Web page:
From “Chasing Amy” to advice columns everywhere, straight guys who won’t go down on women are widely considered anti-feminist heathens. Since none of them would go on record, we asked some sex therapists about what’s behind their lack of generosity.

I thought it would be simple to find a young, straight man who does not eat pussy. He had to be out there, and moreover, he had to be willing to talk about it. I was offering full identity protection and a non-judgmental ear. I just wanted to know how he avoided the act while still managing to frog leap from girlfriend to girlfriend without the gossip about his unwillingness to eat out following him onto new sexual relationships. The anti-unicorn had to be out there, and I needed to know his tricks.

Years ago, a girlfriend of mine was dating a guy who refused to go down on her. It was not a subject she broached with him, but after months of blowjobs and nothing in return, she just figured it was something he could or would not do. Whether it was a lack of skill or utter disgust was beyond her; she felt it would be too awkward to have a sit-down conversation with a man she was casually banging about why he wouldn’t stick his head between her legs. Especially when their usual chats never got any deeper than, “My place or yours?”

In other words, I knew these anti-cunnilinguists were out there. Ignoring the countless advice columns about how you should probably kick your guy to the curb if he refuses to put your clit in his mouth, if writer Allison Stevenson could pen an entire essay about her reluctance to give blowjobs, then she must have a counterpart in oral aversion, willing to proudly divulge his nuanced reasoning.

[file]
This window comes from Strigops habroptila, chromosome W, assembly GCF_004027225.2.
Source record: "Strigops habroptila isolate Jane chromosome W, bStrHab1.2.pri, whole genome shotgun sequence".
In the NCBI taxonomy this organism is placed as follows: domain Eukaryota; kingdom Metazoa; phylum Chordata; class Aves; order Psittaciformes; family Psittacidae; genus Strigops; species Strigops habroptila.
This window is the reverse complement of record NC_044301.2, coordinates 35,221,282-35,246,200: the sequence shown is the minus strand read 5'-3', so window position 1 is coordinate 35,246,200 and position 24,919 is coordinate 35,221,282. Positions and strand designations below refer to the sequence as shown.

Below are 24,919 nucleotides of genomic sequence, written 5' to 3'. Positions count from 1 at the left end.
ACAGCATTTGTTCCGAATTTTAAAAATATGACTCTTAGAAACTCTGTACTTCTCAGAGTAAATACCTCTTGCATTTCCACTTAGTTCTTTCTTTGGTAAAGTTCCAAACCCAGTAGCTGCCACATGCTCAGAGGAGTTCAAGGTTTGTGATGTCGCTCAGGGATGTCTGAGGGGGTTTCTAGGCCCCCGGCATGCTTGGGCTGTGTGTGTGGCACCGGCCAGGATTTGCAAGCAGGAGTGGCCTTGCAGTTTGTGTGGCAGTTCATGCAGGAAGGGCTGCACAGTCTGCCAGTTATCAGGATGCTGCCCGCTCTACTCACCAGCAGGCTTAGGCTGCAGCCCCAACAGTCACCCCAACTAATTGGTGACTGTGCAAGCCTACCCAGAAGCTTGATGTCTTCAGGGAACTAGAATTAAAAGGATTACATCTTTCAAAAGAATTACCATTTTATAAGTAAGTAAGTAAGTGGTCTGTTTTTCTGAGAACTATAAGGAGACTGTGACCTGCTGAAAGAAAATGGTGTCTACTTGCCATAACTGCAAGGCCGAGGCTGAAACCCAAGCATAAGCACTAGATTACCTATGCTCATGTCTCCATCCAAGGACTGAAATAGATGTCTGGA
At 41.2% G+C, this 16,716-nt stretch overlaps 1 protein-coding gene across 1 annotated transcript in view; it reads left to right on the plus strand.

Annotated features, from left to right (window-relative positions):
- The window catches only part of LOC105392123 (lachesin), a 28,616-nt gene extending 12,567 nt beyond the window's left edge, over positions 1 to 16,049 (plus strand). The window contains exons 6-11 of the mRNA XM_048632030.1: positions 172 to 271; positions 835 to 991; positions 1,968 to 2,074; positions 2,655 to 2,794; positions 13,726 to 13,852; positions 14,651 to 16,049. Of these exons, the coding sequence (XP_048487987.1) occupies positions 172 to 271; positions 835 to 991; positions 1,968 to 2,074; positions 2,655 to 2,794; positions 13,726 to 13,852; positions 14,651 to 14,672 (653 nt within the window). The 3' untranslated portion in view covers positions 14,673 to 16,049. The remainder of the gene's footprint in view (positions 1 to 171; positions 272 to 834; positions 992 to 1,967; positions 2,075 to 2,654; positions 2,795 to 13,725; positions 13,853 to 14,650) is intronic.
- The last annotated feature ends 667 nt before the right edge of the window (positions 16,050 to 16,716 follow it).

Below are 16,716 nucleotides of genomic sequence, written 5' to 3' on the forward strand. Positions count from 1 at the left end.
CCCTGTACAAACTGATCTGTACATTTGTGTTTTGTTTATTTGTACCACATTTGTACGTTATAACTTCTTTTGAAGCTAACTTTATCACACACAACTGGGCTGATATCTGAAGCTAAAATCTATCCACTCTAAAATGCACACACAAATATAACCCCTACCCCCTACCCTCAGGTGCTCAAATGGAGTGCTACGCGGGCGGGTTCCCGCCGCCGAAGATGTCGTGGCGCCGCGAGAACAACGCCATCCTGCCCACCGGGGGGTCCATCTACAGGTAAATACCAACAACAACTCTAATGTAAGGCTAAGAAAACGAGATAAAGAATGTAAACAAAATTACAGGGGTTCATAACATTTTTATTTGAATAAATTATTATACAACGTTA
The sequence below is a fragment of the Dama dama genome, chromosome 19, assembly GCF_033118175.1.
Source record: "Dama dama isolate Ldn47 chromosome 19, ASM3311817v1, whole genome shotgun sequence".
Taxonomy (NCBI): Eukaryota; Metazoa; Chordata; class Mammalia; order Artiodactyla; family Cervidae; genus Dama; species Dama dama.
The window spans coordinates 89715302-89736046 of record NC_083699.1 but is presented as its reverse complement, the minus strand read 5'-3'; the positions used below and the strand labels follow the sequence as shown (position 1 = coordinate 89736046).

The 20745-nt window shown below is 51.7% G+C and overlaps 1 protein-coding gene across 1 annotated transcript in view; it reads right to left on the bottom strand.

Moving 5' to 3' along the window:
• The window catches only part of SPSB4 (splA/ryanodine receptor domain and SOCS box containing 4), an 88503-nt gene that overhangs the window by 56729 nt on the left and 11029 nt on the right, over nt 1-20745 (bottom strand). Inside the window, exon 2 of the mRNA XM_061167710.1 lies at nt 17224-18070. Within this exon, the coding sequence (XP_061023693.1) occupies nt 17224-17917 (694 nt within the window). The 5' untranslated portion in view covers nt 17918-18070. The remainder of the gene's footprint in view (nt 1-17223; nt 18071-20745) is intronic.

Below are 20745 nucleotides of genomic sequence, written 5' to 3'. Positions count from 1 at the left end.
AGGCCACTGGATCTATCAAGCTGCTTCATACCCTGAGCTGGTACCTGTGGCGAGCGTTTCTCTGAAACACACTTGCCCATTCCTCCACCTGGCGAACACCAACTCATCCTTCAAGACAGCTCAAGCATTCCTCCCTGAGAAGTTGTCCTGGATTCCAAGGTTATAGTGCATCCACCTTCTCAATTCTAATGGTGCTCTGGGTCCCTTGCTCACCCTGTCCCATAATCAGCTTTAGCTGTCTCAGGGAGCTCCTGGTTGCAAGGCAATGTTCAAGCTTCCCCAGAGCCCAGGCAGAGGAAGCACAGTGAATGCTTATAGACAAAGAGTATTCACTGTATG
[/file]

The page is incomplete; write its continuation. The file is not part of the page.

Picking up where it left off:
Remember that great scene in Chasing Amy when the hot lesbian graphic novelist Alyssa, played by Joey Lauren Adams, is talking to a bearded, quirky Banky, played by Jason Lee, about sex? “I bet it’s different with the [girls] you love, like I bet you go down on them longer?” she asks. He shakes his head and replies, “I don’t do that.” Alyssa is stunned. “What?” Banky says. “I lost my tolerance for the bullshit baggage that comes with eating girls out. What’s the big deal?”

This column was the only time in history any girl actually needed a Banky, and yet I could not find him.

When I put out a public research inquiry asking men to talk about cunnilingus, I received an overwhelming amount of enthusiastic responses. They all started the same way: “I would love to talk to you about my favorite activity.” Many men went so far as to detail their techniques, move by move. Others were more introspective about the reasons why another man (but certainly not they themselves!) might avoid oral sex. Some men told me they like to go down on a girl the first time things get heated (it ups the intimacy and comfort level for other acts), while others insisted that any guy who abstains because of the “smell” factor “needs a reality check.” The ramblings were varied, but one thing was clear: Not one of these guys was going admit to me that he had ever, in his entire life, had a disinterest in oral.

“Masculinity is such a fragile, fragile thing,” said Los Angeles-based sex therapist Dr. Chris Donaghue when I called him up for answers. “It is often tied into [a man’s] ability to please a woman, and since a lot of women orgasm from clitoral stimulation, and [a man’s] mouth can do that, I think most guys don’t want to admit that they don’t know how to please a woman fully. I think it’s about a fear of losing their masculinity.”